Type of publication:
Larsson, Elin; Brorsson, Annelie; Carling, Malin; Johansson, Christer; *Carmont, Michael R; Nilsson Helander, Katarina
BMC Musculoskeletal Disorders, October 2022, 23(1): 913-913.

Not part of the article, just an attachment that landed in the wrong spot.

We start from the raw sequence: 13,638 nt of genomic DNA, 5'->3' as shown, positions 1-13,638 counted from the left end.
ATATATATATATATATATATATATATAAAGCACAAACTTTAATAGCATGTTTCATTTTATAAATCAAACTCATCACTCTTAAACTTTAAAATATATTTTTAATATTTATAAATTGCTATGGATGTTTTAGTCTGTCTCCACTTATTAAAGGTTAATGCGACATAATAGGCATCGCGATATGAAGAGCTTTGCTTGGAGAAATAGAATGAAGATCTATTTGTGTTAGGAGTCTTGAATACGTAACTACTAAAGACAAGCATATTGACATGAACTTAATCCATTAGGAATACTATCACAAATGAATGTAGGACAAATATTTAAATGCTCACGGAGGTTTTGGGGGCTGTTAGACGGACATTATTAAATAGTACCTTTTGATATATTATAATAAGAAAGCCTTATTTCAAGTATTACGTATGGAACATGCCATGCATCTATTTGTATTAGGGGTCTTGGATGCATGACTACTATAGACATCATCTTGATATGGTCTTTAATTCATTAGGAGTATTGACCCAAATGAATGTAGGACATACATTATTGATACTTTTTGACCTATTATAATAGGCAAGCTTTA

Introduction: The incidence of Achilles tendon ruptures (ATR) has increased over the past few decades. Treatment may be individualised based upon multiple factors including age, pre-injury activity level and the separation of the ruptured tendon ends. Several studies indicate that women may have a poorer self-reported and clinical outcome compared with men, but the number of women in these studies is often small due to the different incidence of ATR between the genders. Aims: The primary aim of this study was to evaluate whether there is a difference in self-reported outcome after an acute ATR between women and men at one to five years following injury. The second aim was to compare the outcome between the surgically and non-surgically treated patients. Methods: Data were obtained from the medical charts of patients treated for an acute ATR between 1 and 2015 and 31 December 2020 at Sahlgrenska University Hospital/Mölndal. The Achilles tendon total rupture score (ATRS) and additional questions relating to treatment and recovery were determined. A multiple regression analysis was performed to isolate the impact of sex when comparing the patient-reported outcome between women and men. Results: A total of 856 patients were included of which 66% participated prospectively. Sex, BMI and age were found to be significant factors influencing the total ATRS score. Female gender resulted in a lower ATRS, 7.8 points (CI = 3.3 to 12.3), than male gender. It was found that treatment did not significantly predict the results of the ATRS. Conclusion: To our knowledge, this is the first report with a larger number of women included showing that female sex predicts inferior self-reported results after an acute ATR.
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